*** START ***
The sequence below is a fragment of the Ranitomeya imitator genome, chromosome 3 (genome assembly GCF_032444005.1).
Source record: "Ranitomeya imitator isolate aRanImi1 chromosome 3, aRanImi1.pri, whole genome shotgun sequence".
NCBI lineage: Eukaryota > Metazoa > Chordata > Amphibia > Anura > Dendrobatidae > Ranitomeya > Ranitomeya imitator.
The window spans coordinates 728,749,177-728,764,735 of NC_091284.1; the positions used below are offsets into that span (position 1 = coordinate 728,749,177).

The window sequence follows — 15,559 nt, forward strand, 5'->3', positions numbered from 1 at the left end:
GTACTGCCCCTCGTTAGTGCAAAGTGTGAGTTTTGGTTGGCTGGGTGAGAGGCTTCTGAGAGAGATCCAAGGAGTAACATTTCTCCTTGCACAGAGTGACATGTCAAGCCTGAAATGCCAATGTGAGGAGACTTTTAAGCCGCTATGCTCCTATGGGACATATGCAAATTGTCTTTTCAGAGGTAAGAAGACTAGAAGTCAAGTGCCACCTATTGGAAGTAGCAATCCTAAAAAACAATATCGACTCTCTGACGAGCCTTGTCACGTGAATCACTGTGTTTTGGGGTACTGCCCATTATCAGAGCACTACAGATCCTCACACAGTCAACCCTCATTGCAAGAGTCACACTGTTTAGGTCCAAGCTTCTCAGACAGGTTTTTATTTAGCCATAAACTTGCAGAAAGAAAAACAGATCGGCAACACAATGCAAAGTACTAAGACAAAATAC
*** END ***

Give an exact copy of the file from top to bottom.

The sequence below is a fragment of the Ranitomeya imitator genome, chromosome 3 (genome assembly GCF_032444005.1).
Source record: "Ranitomeya imitator isolate aRanImi1 chromosome 3, aRanImi1.pri, whole genome shotgun sequence".
NCBI lineage: Eukaryota > Metazoa > Chordata > Amphibia > Anura > Dendrobatidae > Ranitomeya > Ranitomeya imitator.
The window spans coordinates 728,749,177-728,764,735 of NC_091284.1; the positions used below are offsets into that span (position 1 = coordinate 728,749,177).

The window sequence follows — 15,559 nt, forward strand, 5'->3', positions numbered from 1 at the left end:
GTACTGCCCCTCGTTAGTGCAAAGTGTGAGTTTTGGTTGGCTGGGTGAGAGGCTTCTGAGAGAGATCCAAGGAGTAACATTTCTCCTTGCACAGAGTGACATGTCAAGCCTGAAATGCCAATGTGAGGAGACTTTTAAGCCGCTATGCTCCTATGGGACATATGCAAATTGTCTTTTCAGAGGTAAGAAGACTAGAAGTCAAGTGCCACCTATTGGAAGTAGCAATCCTAAAAAACAATATCGACTCTCTGACGAGCCTTGTCACGTGAATCACTGTGTTTTGGGGTACTGCCCATTATCAGAGCACTACAGATCCTCACACAGTCAACCCTCATTGCAAGAGTCACACTGTTTAGGTCCAAGCTTCTCAGACAGGTTTTTATTTAGCCATAAACTTGCAGAAAGAAAAACAGATCGGCAACACAATGCAAAGTACTAAGACAAAATAC